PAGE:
There’s a “polite fiction” with employment that every employee is working as hard as they’re capable of. Perhaps the other side of this is that employers are paying employees as much as possible.
A steady stream of Quora questions ask some variation of an employer considering firing their most productive employee who gets work done quickly, then played video games or sleeps. The answers are always the same: it’s ridiculous to fire someone for doing their job well. Usually, there’s also the idea that the “slower” co-workers are dragging their feet and could get tasks completed more quickly but choose not to.
This is maddening for small business owners or young entrepreneurs. Because they’re capturing the full benefit of their productivity and working as hard as they possibly can, they expect the same from their workers. Of course, it’s crazy to expect that someone working for minimum wage will work frantically for an employer trying to make himself rich.
Part of the employment equation is how much slack time a job has. All other things being equal, people would prefer a job that has less work to do. Workers fill their downtime socializing, reading the news, playing video games, or sleeping. Although it isn’t often articulated, this is part of the equation worker use to decide whether to remain in a position or move on. Employers also naturally find how hard they can drive employees before people start quitting.
I used to blog on Money Smarts Blog. This was during the golden years of blogging and we had a sizeable readership and made ok money from it. My writing partner Mike used to say that our readers were almost entirely office workers who could read our posts instead of working (since reading our posts looked like work for a typical office worker).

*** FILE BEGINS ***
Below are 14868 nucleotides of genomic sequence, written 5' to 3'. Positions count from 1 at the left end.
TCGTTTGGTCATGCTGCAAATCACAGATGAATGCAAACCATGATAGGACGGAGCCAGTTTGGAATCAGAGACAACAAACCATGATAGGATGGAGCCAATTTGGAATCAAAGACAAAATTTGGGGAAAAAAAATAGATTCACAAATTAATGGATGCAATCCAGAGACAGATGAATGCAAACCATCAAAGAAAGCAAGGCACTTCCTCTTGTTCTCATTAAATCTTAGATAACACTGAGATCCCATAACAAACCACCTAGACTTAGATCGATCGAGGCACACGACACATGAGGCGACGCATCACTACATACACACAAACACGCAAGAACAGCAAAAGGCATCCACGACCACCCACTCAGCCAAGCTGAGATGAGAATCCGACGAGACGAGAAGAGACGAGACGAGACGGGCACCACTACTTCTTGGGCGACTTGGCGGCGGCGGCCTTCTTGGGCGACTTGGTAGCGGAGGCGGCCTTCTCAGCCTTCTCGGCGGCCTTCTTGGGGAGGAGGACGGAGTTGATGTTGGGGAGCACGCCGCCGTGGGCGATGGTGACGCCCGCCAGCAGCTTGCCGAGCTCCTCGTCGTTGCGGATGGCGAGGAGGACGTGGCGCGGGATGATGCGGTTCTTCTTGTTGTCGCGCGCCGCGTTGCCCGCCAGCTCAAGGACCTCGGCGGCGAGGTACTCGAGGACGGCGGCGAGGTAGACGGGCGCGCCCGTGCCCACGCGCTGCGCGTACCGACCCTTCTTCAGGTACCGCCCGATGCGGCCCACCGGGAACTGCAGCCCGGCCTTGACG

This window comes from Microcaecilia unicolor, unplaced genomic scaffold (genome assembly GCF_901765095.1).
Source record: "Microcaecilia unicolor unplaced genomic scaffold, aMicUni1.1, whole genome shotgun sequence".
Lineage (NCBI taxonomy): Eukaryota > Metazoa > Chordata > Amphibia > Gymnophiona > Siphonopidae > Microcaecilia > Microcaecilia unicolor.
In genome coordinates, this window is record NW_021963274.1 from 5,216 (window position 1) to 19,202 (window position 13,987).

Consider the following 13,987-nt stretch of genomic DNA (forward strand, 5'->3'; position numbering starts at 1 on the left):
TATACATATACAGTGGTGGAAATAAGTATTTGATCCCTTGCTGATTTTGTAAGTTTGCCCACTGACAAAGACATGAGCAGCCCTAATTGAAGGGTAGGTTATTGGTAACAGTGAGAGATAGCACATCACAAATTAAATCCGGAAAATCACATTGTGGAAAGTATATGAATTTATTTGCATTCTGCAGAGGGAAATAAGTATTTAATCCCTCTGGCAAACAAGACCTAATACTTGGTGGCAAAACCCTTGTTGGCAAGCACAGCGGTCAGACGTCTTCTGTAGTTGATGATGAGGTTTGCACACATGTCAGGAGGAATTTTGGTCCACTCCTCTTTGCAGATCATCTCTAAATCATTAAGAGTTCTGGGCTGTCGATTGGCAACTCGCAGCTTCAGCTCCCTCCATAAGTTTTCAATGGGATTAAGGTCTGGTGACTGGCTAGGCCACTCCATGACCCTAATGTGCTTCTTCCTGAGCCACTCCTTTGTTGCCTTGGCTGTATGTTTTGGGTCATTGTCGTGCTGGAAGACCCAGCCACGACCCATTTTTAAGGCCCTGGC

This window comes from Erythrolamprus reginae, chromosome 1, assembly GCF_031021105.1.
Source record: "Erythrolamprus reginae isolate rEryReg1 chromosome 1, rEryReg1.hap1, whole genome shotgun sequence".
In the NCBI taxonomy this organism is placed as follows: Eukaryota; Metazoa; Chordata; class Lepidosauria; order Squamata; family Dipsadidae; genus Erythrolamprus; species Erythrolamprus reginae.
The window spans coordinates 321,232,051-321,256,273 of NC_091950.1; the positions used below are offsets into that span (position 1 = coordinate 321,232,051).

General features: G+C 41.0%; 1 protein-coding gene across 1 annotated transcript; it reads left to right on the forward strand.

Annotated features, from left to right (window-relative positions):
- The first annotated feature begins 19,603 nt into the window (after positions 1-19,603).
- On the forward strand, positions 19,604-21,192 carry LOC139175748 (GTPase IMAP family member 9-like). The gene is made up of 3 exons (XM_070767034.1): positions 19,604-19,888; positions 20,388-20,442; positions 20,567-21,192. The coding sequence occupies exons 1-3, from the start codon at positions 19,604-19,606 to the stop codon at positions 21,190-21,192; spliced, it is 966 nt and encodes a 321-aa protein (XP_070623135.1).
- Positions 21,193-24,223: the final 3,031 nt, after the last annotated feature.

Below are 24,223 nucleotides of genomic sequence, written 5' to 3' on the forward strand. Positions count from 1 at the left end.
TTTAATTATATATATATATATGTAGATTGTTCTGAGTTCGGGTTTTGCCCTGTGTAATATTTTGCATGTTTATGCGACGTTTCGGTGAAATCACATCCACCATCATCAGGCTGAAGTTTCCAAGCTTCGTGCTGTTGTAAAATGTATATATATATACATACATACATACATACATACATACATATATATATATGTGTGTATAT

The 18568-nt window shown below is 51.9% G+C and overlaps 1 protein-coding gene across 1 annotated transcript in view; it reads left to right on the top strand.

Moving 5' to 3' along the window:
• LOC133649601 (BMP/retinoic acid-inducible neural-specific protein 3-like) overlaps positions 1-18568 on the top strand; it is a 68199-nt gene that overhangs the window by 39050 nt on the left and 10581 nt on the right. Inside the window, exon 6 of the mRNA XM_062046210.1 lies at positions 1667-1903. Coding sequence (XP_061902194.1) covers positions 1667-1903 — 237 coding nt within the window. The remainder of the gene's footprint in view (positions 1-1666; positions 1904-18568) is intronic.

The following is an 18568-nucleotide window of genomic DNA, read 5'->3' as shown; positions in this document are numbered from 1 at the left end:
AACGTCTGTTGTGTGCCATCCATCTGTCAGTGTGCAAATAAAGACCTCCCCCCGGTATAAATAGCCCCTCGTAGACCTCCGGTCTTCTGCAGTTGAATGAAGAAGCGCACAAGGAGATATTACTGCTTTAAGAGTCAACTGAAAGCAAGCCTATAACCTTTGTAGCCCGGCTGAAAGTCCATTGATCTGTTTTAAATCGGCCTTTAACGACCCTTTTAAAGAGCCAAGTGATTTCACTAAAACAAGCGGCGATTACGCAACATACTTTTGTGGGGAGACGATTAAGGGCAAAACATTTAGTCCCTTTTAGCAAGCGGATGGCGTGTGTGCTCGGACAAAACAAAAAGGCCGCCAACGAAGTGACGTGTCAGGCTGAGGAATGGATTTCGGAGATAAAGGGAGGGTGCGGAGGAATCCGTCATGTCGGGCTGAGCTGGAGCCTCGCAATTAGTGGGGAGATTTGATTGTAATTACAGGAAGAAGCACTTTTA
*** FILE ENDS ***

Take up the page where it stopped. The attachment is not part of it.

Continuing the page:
Because of the “polite fiction” element of this, slack time on the job is never discussed. It would be fatal for a worker to talk about how much or little they’re expected to work during an interview or an annual review. Similarly, employers also don’t talk about this or sometimes lie about it. Many a worker has been sold on a job after hearing how “easy” it is, then find this isn’t the case once they start.
Measuring Productivity Is Hard
It’s very hard for any business to measure how productive specific employees are.
Years ago I dated a woman who was a receptionist at a small (five person) investment company. She’d been hired as the receptionist when the previous receptionist complained about having too much work. When the new receptionist arrived, she found that there was about 1 hour of work per day for the two of them to do. The old receptionist had lied about how much work there was, and she just spent her time in an office posting on dating sites.
It’s amazing that someone who is only working one hour out of an eight hour day could fool a small company that she was overworked. But she did it!
I suspect this is very common. ACURATELY measuing the PRODUCTIVITY of employees would be a massive asset for any organization.
How Things Have Changed
With remote work becoming more common, employers worry that they’re paying unproductive employees. Software to monitor workers and other elements are more common in the workplace. When these are deployed, they’re built on the idea that employees should be working 100% of the time and, unsurprisingly, monitoring is showing this isn’t the case.
Some employees have figured out how to hide their slack time from the monitoring software. I was meeting a friend for coffee and his laptop had activity monitoring on it. Periodically while we chatted, he’d open his email client, make some minor edits to a draft email, then close it again.
These systems show the foolishness of monitoring systems that examine keystrokes and computer activity. Even if a perfect system for doing this was developed, it’s pointless as productive workers sometimes have slack time, and expecting 100% productivity is unreasonable. A company that created a better a system that couldn’t be gamed would find turnover increasing and they’d have to pay workers more to labor under such a system.
A better system would be to measure workers’ actual productivity instead of keystrokes. This is harder to do, but if your most productive worker goes for an hour-long coffee break daily (or plays video games or sleeps) while getting their work done, who cares?
At that point, abandon the “productivity” monitoring software and just focus on retaining and rewarding your mst productive employees.